Yesterday when I got up and went out to fill my bird feeders I decided that it would be a good morning to kayak. So that is exactly what I did! It was a beautiful morning and I paddled for nearly 3 hours. Well, I was out on the water for 3 hours. I spent a lot of time taking pictures of all the sights and even a video of the sounds. End of summer is not the best time for birds as they have no reason to sing now that the breeding/nesting season is behind them but I did see some great birds including an osprey and a green heron.
I don't know how many of my readers are survivor fans, but I found myself on a very nostalgic trip as I left the boat ramp at Madison Lake. Much like the survivor walk at the end of a season where the 3 remaining survivors stop to say something about the competitors that had been voted out, I too re-visited some of the areas that stirred thoughts from the past. Madison Lake holds many memories for me. We were never allowed to go to the pool when I was growing up but at the end of a long day of baling hay it was not uncommon for Dad to load the 3 of us up into the car and drive over to Madison Lake for a swim. As a matter of fact, it was in Madison Lake that I learned to swim. Dad took me out near the ropes where the water was over my head and left me there and told me to swim. "Sink or Swim" comes to mind when I think of my first lesson. Needless to say, to this day I am not a very good swimmer and unless they recognize the dog-paddle as a stroke, I will never win Olympic gold. The beach this morning was empty and I thought back to how crowded it always seemed. I passed the inlet where the docks for the boat rentals were and I could still see the foundation where the small concession building once stood. After swimming, Dad would give us a quarter and Bob, Judy and I could each get a candy bar from the concession stand. Yes, we could get 3 candy bars for 25 cents! I always got the same thing, a frozen Zero bar. I still love Zero bars but they are sometimes hard to find. At one time Madison Lake had a campground and we would tent camp on weekends once in a while. Dad always loved the water so we would rent a row boat and row out into the lake and find a good spot to fish. Dad wasn't a great fisherman, but what ever we caught we always fried up for supper, usually bluegills. As I continued to paddle past the beach I went past a bench near the waters edge. This time the memory was a more recent one. During the last year that Mom and Dad were still living at home, I took on the task of watching Dad on Mondays so Mom could go to her Prayer Group at church. At first it seemed an inconvenience but as time went on I soon looked forward to Mondays and tried to plan out things that I thought he might still enjoy. His Alzheimer's was progressing but he could still communicate a little and although he was very confused most of the time you could tell if he was having a good time. One of the places we would go on nice days was Madison Lake. We were fishing from this bench when he caught, probably, the biggest fish of his life. Of course he couldn't remember how to reel in his line but between the two of us we managed to land a 14" rainbow trout. He was grinning from ear to ear. As I continued to paddle to the end of the lake I entered the source of the lake, Deer Creek. I paddled farther and farther and my goal was to try to get to the bridge at 142. Dad always wanted to go to that unseen spot around the next bend. I guess that is where I get that adventurous spirit. I mentioned before that Dad loved the water. At one time we owned a 5 hp boat motor that he kept in a 50 gallon drum in our basement. Mom hated everything about it. Now dad would take us to the much larger lake at Hoover Dam and cram the five of us into a small aluminum boat where we would spend the entire day exploring every inch of every cove on the lake. All the while Mom would be complaining about him going too fast, too far and too long!! I loved every minute. The faster the better as far as I was concerned. All mom knew was that she would easily get seasick and she hated having that smelly gasoline boat motor in her basement!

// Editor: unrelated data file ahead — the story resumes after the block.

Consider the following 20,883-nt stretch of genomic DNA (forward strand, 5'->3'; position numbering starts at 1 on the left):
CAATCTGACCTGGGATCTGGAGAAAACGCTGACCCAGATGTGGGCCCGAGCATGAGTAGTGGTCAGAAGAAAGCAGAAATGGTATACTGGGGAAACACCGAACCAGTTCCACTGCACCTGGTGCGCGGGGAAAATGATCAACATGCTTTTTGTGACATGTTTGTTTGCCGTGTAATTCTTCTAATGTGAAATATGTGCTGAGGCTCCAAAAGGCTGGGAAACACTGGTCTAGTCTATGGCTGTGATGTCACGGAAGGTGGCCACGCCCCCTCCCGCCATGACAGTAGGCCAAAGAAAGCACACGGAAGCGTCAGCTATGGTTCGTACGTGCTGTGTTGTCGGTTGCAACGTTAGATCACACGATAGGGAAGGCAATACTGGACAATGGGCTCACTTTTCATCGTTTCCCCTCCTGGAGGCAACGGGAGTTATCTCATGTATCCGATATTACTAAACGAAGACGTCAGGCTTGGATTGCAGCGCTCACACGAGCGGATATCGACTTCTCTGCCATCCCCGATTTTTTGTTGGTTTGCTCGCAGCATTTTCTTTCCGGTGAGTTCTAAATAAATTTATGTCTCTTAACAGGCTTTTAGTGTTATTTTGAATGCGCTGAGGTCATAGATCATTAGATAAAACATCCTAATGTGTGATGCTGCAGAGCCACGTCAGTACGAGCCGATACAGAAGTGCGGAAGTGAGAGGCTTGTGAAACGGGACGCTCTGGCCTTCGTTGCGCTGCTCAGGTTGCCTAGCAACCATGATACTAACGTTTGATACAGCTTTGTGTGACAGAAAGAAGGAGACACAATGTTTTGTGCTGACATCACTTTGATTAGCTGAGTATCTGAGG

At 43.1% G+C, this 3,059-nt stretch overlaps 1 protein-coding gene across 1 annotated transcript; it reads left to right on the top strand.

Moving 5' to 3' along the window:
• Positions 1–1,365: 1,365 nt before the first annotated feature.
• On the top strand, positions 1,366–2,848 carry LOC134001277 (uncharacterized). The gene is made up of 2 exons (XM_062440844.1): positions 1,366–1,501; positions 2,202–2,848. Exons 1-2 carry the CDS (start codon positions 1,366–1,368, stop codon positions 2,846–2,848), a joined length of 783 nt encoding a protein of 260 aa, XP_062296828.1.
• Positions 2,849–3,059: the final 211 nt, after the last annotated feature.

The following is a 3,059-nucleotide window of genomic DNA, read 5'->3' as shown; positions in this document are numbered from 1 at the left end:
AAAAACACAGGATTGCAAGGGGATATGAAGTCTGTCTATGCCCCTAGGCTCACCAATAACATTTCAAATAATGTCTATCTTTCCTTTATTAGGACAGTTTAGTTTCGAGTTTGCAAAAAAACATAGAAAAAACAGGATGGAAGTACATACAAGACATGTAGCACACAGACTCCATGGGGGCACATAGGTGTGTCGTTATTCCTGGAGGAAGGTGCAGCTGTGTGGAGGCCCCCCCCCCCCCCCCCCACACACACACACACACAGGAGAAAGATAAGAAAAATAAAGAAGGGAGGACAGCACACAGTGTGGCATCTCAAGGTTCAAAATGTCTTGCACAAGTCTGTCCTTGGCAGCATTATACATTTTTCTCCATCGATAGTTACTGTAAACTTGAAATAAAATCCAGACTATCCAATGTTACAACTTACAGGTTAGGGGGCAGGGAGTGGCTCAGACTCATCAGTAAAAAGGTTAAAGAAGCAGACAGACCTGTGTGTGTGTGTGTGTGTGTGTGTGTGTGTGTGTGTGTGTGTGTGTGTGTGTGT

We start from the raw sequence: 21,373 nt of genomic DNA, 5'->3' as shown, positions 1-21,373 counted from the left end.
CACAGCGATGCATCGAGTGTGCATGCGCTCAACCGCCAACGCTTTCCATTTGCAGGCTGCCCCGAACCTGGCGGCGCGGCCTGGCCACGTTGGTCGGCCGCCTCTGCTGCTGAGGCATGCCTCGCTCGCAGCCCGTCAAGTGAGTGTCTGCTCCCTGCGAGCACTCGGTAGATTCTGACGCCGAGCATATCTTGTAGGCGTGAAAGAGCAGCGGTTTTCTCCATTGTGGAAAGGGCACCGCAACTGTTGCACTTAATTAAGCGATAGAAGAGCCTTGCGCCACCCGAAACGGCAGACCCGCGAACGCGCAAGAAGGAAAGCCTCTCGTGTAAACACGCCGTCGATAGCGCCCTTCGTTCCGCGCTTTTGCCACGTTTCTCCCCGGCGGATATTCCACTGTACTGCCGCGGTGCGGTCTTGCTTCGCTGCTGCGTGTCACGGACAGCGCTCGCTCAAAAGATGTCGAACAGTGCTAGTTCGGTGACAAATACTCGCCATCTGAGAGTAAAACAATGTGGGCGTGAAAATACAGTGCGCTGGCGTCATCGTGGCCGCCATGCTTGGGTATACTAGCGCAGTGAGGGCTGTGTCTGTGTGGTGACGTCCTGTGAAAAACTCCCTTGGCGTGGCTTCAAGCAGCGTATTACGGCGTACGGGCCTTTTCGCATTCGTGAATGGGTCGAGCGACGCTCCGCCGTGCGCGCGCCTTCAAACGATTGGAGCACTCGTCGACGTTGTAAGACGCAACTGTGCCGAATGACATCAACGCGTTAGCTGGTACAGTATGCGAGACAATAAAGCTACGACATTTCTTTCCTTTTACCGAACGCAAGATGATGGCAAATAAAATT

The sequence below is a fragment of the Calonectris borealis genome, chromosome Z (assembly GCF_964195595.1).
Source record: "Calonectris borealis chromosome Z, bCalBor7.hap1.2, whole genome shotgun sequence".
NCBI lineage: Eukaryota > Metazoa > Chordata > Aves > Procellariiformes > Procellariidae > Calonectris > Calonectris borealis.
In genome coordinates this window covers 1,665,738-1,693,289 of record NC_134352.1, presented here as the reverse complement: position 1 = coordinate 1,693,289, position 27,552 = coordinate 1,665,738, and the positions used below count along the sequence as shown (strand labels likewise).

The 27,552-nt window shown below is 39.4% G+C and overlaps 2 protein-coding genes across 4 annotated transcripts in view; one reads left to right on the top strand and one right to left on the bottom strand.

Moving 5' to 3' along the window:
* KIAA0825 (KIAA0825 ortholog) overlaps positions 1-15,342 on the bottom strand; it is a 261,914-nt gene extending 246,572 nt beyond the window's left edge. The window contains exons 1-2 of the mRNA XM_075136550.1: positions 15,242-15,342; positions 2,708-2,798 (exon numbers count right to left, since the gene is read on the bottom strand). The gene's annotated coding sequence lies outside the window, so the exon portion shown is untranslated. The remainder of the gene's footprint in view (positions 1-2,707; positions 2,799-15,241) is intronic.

My dad would never win a "father of the year" award, far from it. But I have made peace with all of his short comings and focus on these experiences that appear to have shaped me more than I ever realized. I find myself feeling very thankful that he instilled in me this wonder of nature and a love of exploring the unknown. I pray I never lose his childlike enthusiasm for the outdoors.
|The fishing spot where Dad caught his last fish|
|A lazy leaf floating on the lake on this peaceful morning|
|One of two osprey that I saw, or the one osprey that I saw twice.|
|A female mallard|
|There were Great Blue Herons hiding everywhere. I probably only saw 1/10th of them.|
|Deer Creek at the north end of the lake|
|The bridge at Rt 665|
|The bike path, Rails to Trails|
|Despite the urge to continue, this is where I turned around|
|I spent 15 minutes photographing this feather. That's what you do when you are retired!!|
|A Green Heron|
|Once this inlet was filled with boat slips that held the rowboat rentals. Behind the large tree in the foreground is where the Concession stand stood.|
|New sign, same lake.|